Tips for picking the books parents want children reading - - Tyler, Longview, Jacksonville |ETX News

Tips for picking the books parents want children reading

TYLER, TX (KLTV) -- Reading is fundamental, or so the saying goes. But just because a child is reading a book instead of watching TV or playing video games, that doesn't necessarily mean what they're reading is good for them.

Librarians said parents should thoroughly study what Is in the books their kids are exposed to, no matter where that book is coming from.

Most parents said they know what their children are reading.

"They like scary books," said Alison Spurgeon, a parent of two children, ages 9 and 11.

"I look for books that have pictures," said Jessica Givens who was looking for books with her five-year old daughter.

But are the books children want to read, the books they should be reading?
Experts recommend reading the entire book first, but for a lot of parents, there just isn't time.
So, they said the next best thing is reading book reviews-- in libraries or online.

"You can also look on vendors sites such as Amazon where people can sometimes review an item and review how successful it was for their children," said Tyler City Librarian Chris Albertson.

"I look at the table of contents a lot. You can look at a book, just the first two or three lines of a chapter, and you kind of know where it's going," said Shane Evett, a parent of three.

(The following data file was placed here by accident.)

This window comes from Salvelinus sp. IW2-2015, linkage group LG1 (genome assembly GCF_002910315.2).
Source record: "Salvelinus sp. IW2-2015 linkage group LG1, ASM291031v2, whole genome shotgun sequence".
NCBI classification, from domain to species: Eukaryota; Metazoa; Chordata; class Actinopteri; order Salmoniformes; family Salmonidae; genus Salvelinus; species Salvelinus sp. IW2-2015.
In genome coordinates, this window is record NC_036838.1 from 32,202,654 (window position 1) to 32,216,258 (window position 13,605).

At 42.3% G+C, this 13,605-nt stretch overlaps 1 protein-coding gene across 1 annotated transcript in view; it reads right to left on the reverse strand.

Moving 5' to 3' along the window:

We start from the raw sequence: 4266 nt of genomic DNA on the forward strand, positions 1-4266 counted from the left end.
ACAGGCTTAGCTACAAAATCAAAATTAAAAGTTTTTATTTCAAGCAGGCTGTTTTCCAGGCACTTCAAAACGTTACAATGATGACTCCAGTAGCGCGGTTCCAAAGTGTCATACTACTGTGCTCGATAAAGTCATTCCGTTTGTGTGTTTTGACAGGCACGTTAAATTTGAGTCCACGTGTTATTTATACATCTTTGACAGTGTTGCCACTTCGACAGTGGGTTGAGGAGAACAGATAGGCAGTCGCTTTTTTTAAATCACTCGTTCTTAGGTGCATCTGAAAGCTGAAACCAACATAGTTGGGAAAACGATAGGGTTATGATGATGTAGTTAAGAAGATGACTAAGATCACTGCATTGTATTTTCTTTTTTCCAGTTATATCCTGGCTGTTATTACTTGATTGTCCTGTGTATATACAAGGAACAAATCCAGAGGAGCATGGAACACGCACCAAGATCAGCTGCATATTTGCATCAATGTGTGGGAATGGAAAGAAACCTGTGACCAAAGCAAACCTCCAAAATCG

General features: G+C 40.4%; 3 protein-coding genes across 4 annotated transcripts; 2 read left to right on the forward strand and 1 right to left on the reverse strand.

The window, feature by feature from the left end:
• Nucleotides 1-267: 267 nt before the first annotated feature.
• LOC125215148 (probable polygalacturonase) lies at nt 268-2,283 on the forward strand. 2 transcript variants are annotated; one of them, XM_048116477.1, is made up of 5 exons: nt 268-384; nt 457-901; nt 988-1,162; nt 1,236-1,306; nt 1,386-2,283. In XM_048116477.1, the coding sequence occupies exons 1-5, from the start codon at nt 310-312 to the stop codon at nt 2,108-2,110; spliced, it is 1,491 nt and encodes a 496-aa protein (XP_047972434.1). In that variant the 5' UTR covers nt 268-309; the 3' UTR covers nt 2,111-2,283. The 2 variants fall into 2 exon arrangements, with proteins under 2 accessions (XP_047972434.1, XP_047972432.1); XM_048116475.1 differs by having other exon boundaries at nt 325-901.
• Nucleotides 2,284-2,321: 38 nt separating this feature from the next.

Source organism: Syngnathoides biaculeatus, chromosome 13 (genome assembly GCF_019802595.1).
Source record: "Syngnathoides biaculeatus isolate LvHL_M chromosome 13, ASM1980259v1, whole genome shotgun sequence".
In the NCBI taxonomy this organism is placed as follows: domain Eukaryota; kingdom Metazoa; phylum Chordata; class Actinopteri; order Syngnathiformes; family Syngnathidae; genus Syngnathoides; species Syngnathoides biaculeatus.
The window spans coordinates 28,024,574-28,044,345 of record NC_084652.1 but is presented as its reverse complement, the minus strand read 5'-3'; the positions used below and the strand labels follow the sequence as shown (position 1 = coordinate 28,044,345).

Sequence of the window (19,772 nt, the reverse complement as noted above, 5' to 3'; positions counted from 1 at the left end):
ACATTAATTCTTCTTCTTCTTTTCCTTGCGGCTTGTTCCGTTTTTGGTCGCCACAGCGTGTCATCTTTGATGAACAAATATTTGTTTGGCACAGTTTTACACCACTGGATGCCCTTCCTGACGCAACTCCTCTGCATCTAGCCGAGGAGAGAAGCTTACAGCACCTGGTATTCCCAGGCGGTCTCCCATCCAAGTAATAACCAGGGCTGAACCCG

"Just kind of flip through it...whatever is in their age section," Spurgeon said.

But, librarians said just because a child has mastered a particular reading level, that doesn't mean the book is appropriate for their age, like books found in the young adult section.

"Those books aren't necessarily segregated by the difficulty of reading, the vocabulary and the structure of the syntax but by the topics and some of those topics deal with teen suicide, drugs and those sort of things," Albertson said.

Albertson said if a child wants to read these types of books, but a parent just doesn't think it's time, there's a way around it.

"My best advice would be to tell the parents to stay calm and give their children credit for being able to understand and adapt to all of the information that is available. But, to also be their guide and assist them," he said.

Exerts say it's a more important partnership you may think.

Experts also recommend explaining to children why they can't read particular books, so they don't feel like they're being punished. They said it's a great opportunity to talk about family beliefs and standards.

Powered by Frankly